A folk performance that dramatises episodes from the Mahabharata, pandvani is a musical and performative tradition from Chhattisgarh.
There are two recognised forms of pandvani: Kapalik and Vedmati. The Kapalik form was primarily performed by men, who sang and enacted episodes from the Mahabharata to an audience. Vedmati pandvani was predominantly practised by women, who would sit facing each other and perform without an audience. Contemporary performers combine elements from both Kapalik and Vedmati padvani.
Most pandvani performances today involve a main performer or ragi, who narrates the episode, sometimes accompanying the narrative with hand gestures. The ragi may also use an ektara (a single-stringed wooden instrument) while singing, accompanied by musicians on the tabla (percussion drum), harmonium, dafli (a handheld bass drum), manjira (cymbals) and a chorus. The specific compositions used are often decided by the ragi, who may derive them from folk music such as Bharthari and Dadariya or improvise them.
“Pandvani” roughly translates to “the song of the Pandavas”, a reference to the protagonists of the Mahabharata. There is limited documentation available about the origins of the form: scholars have suggested that early performances were organised by the Gond people and performed by men from the Pardhi, Devar and Bhima tribal communities. Gond belief systems are closely tied to myths about the Pandavas, specifically of Bhima, and this is reflected in the episodes most commonly performed in Pandvani. The performances at times also focused on secondary characters from the epic such as the story of Ghatotkacha, the son of Bhima. These early forms of pandvani may have been patronised by prosperous farmers in the regions corresponding to present-day Chhattisgarh and parts of Madhya Pradesh.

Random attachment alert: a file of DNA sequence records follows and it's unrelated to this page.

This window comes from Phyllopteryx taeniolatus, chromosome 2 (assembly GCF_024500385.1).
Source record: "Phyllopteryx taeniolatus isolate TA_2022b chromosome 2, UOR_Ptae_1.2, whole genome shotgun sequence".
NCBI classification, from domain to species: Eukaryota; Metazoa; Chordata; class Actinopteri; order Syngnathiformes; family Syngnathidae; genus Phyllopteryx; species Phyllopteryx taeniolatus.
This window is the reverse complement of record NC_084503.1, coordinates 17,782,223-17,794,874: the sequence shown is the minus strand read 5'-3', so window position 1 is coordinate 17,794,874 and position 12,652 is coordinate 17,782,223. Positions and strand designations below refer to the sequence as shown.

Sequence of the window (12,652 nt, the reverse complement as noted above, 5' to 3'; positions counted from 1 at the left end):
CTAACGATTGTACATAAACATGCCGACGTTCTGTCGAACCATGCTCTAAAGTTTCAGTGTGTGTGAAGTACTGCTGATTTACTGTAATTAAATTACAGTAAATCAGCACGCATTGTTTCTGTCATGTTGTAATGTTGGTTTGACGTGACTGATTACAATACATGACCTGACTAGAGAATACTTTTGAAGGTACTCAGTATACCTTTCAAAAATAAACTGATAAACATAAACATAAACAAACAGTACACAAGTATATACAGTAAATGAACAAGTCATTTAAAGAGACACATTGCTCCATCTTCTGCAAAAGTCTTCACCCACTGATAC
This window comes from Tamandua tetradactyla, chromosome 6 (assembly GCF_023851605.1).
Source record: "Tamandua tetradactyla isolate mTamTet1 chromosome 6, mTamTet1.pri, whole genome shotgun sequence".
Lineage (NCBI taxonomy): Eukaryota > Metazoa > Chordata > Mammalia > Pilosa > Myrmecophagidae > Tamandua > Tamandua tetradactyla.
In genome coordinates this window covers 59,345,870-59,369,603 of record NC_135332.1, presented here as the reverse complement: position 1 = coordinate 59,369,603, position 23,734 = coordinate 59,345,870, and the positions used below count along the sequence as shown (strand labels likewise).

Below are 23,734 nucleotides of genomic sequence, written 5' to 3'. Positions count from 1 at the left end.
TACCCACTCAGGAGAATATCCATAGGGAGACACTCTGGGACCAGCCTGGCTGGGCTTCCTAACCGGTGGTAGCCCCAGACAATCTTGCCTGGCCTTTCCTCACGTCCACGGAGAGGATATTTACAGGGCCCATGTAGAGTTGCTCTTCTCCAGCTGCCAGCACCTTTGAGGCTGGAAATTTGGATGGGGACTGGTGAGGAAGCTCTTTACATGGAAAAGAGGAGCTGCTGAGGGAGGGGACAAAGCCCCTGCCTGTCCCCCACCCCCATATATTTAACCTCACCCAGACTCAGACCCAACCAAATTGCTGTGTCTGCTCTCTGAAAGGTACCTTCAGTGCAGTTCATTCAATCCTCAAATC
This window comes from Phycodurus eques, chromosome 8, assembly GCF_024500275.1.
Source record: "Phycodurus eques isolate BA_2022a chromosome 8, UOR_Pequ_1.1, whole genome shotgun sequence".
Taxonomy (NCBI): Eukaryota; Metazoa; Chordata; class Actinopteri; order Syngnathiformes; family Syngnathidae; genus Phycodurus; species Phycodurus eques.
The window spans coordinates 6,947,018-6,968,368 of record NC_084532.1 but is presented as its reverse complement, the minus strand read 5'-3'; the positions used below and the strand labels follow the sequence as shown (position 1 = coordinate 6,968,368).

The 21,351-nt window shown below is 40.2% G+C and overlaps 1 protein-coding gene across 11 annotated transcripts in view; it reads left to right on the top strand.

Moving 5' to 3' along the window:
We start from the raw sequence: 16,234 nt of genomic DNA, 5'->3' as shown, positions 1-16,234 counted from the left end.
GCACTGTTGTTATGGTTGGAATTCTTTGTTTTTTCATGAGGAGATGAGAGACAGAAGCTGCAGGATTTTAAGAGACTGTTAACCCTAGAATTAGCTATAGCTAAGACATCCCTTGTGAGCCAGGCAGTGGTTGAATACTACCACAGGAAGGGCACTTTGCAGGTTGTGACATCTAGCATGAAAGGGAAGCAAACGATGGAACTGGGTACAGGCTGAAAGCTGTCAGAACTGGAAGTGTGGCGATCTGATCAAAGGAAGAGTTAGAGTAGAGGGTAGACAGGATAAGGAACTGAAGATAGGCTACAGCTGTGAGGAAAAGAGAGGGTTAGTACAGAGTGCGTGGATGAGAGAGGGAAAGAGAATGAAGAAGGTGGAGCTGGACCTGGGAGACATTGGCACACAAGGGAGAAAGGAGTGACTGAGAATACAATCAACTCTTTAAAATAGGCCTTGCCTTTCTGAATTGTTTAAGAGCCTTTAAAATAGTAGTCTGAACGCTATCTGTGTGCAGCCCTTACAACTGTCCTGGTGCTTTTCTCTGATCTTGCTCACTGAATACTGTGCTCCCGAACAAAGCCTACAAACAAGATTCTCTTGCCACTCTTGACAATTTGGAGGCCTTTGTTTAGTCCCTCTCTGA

Pandvani gradually grew to attract patronage and participation from other communities, and it came to be seen as a distinctly Chhatisgarhi performance. The performer Narayan Lal Verma is credited with developing the narrative repertoire of pandvani in its contemporary form towards the late nineteenth and early twentieth centuries. The form was further shaped by influential performers through the twentieth century, including Teejan Bai of the Pardhi community, who became the first woman performer of Kapalik Pandvani in the 1980s. She received the Padma Shri (1987), Padma Bhushan (2003) and the Padma Vibhushan (2019) awards for her contribution to and promotion of pandvani on national and international stages.
Pandvani remains a popular form from Chhattisgarh, widely performed in the state.
Flueckiger, Joyce Burkhalter. “A System of Performances in Middle India.” Traditional Storytelling Today: An International Sourcebook. 1999: 107-108.
Jain, Kirti. “Teejan Bai.” The Oxford Companion to Indian Theatre, edited by Ananda Lal. New Delhi: Oxford University Press, 2004: 474.
Khan, Mushtaq. “Sources of Pandvani.” Sahapedia, July 8, 2019. https://www.sahapedia.org/pandavaanai-kae-saraotasources-pandvani
Sinha, Manjari. “‘I have everything in my mind.’” Interview with Teejan Bai. Friday Review: Delhi, The Hindu, February 8, 2019. https://snarepository.nvli.in/bitstream/123456789/34221/1/266.pdf